Skip to main content

Let’s Talk About Sneakerella, Then Rank Previous Adaptations of The Classic Fairy Tale

We're talking 1997 to 2021.

 

hand holding flashy kicks. (Image: Dinsey+ and Alyssa Shotwell.)

Of the many announcements that emerged on Disney+ day, from Marvel to Star Wars, also incoming are adaptions of popular stories like The Spiderwick Chronicles, Rosaline (Romeo and Juliet, but with a new character’s perspective), and the most discussed: the latest take on Cinderella, Sneakerella.

The first big majority-Black cast Cinderella (the iconic 1997 Brandy version was multi-racial) centers on sneaker culture and also gender-swaps Cinderella. El, played by Chosen Jacobs (It), is an aspiring shoe designer vying for the attention of the King Family—who are basically sneaker royalty. The film also stars Lexi Underwood (from Little Fires Everywhere) as Kira King and Lovina Yavari (The Boys) as Sneaker Girl.

While this does look cute and definitely for The Youths (it’s giving DCOM, with a much bigger budget, vibes), I’m also not holding my breath for it to become a classic. For one back-to-back (first Amazon now Disney) Cinderella movies featuring a lead wanting to be a designer might work against it. It is cool that they have El interested in art, though, and didn’t try to overcompensate a gender swap with a stereotypical dude-bro hobby.

Secondly (and most importantly), a lot of the behind-the-scenes creatives here are white. The story is by actor George Gore II, but all the other writers, the director, cinematographer, editor, and more are white. Having mostly a behind-the-scenes Black crew for a movie starring mostly Black characters wouldn’t mean it would automatically be great, but it would show beyond surface-level diversity.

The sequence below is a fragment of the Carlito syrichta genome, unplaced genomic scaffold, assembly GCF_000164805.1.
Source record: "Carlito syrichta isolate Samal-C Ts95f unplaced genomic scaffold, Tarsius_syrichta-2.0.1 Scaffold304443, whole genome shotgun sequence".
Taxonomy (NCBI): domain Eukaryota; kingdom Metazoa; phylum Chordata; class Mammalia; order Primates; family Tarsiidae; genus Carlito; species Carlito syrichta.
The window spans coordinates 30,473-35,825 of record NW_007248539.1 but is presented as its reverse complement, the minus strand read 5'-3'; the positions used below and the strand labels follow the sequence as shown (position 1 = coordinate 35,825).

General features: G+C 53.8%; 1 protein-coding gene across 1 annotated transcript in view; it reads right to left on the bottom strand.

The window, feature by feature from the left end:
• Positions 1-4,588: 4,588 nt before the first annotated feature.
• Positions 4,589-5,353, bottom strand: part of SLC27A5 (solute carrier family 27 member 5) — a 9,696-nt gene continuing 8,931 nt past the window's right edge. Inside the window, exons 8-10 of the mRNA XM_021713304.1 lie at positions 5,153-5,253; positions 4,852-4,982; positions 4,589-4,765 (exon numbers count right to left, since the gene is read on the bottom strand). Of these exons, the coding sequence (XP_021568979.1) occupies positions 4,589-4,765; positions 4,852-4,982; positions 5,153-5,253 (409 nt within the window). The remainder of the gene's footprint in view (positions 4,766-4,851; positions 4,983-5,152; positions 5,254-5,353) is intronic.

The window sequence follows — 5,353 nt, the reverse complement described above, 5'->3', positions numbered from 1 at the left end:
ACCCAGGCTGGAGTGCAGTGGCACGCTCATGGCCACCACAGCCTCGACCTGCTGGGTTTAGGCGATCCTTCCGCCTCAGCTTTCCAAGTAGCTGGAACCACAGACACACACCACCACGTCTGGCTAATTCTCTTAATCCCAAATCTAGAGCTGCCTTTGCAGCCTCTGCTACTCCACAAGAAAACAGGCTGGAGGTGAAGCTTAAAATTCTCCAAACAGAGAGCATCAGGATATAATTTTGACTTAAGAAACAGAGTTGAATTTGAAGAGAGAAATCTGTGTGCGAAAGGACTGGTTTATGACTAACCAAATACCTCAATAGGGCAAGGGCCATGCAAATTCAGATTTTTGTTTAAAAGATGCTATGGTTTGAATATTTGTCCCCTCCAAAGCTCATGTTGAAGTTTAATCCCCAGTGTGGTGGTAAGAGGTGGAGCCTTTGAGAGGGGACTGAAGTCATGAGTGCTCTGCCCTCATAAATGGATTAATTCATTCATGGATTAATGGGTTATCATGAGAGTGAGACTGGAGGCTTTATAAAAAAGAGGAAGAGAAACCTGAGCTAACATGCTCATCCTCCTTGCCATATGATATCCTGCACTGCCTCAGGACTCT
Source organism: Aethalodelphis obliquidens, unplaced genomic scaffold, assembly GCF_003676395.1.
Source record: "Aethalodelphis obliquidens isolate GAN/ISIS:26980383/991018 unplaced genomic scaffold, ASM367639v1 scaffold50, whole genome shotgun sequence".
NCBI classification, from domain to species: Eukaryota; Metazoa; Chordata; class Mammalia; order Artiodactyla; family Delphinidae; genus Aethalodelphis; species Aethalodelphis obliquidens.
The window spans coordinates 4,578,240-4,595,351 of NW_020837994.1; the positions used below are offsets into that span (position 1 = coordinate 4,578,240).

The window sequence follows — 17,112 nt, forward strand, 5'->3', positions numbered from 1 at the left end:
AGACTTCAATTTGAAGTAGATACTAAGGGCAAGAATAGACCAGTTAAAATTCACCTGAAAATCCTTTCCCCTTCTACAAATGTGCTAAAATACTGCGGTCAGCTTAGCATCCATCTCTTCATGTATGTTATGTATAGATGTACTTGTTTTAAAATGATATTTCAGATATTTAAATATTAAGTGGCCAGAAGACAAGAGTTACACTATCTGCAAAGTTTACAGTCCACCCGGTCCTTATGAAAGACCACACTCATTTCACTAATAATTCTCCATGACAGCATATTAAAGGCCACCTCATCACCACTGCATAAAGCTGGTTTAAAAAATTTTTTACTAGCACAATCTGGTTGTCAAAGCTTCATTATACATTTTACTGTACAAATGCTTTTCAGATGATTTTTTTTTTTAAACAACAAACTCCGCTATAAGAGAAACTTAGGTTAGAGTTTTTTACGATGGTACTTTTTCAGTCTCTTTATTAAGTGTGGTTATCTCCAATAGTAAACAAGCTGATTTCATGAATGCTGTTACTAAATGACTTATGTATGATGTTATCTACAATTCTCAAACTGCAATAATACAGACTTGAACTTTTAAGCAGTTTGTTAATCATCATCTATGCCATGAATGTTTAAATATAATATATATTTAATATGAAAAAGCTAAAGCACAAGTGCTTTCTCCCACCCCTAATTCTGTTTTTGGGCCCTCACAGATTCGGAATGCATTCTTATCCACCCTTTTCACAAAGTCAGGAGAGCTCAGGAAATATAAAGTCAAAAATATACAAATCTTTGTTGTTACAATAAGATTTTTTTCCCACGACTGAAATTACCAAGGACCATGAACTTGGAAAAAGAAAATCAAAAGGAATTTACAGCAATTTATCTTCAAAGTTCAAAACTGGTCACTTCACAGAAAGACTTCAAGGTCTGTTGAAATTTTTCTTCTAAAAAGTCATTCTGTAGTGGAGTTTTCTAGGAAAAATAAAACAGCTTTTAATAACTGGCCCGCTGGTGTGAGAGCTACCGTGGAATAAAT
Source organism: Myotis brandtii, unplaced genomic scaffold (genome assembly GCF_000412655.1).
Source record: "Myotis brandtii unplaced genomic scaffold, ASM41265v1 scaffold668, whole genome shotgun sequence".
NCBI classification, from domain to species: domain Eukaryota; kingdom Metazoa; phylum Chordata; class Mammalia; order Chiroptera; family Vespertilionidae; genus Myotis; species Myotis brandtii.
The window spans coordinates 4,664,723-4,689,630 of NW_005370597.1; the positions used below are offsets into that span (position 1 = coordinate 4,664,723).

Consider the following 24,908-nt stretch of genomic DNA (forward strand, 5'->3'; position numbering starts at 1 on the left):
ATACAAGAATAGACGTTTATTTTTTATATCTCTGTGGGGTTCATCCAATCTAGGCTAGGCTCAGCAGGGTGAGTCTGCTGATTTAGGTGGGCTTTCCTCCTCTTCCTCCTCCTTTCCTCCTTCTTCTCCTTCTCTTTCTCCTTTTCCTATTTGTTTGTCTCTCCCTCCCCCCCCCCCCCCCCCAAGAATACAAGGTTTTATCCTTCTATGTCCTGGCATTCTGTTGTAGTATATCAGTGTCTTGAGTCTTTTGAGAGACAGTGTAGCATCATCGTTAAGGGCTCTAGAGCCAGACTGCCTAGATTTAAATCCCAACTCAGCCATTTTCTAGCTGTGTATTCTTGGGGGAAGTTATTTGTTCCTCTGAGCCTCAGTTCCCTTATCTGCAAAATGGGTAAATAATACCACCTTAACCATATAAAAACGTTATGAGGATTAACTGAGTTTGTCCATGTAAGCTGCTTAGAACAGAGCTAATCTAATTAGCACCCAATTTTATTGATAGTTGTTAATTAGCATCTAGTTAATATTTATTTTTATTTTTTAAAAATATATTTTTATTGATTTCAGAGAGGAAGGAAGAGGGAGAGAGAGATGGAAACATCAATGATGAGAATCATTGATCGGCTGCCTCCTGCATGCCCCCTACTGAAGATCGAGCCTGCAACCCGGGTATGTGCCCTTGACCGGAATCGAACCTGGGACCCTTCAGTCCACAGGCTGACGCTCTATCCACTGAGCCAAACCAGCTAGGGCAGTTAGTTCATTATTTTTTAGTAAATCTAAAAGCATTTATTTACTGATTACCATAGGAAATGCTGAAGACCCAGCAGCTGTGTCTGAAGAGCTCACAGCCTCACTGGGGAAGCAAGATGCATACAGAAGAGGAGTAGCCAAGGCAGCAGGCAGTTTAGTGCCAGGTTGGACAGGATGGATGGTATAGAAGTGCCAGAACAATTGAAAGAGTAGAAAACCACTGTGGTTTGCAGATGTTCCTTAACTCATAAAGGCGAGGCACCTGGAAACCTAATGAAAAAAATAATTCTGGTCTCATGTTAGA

Ranking all the other Cinderellas

Regardless of how Sneakerella turns out, in honor of the newest edition of a Cinderella adaptation, I’m going to rank several of the most popular Cinderella adaptations of the last three decades. In the last few months, I’ve rewatched many of these, so this ranking isn’t based on some memories from decades ago; this is fresh. My evaluation is based on entertainment value, how they hold up, and what they do differently than the 1950 animated movie.

A few things before I ruffle some feathers … feel free to disagree and be wrong with your disapproval of my rankings. I didn’t include some Dollar General bargain bin Cinderella adaptations, and I’m sure I missed some big ones, too. Despite each of their issues, I will say this: The one consistent win in each film is the casting of the stepmother.

The writing wasn’t always there, but the likes of Idina Menzel, Bernadette Peters, Angelica Houston, Jennifer Coolidge, Cate Blanchett, and Jane Lynch all killed it. I’m not sure if El’s parental figure from the Sneakerella trailer will fill this role, but if so, he’s got some big shoes to fill.

Cinderella (2021)

2/5 slippers

via GIPHY

I could go on and on about how much I dislike Camila Cabello for her racist comments about her then-band mate Normani, the terrible marketing stunts, or about how James Corden doesn’t need to be in every Hollywood musical, but honestly, there is enough to hate on within the context of the film.

The girl-bossification of Cinderella was shallow, and it made the Prince’s sister a joke even though she was always right?!? There was more chemistry between the prince and one of his boys than between him and Cinderella. Cinderella is treated so badly, but has the biggest art space for no reason, and Cabello doesn’t have the range, acting-wise or vocally, for this role.

The only thing that kept this above a one-star was half of the songs were well performed or creative. Most of the casting was great (including the prince), except for Cabello and Corden with his penis jokes. Also, at least there was consistency in choosing to end Cabello’s big movie with a JLo song (another famous Latina who no one cares said the N-word).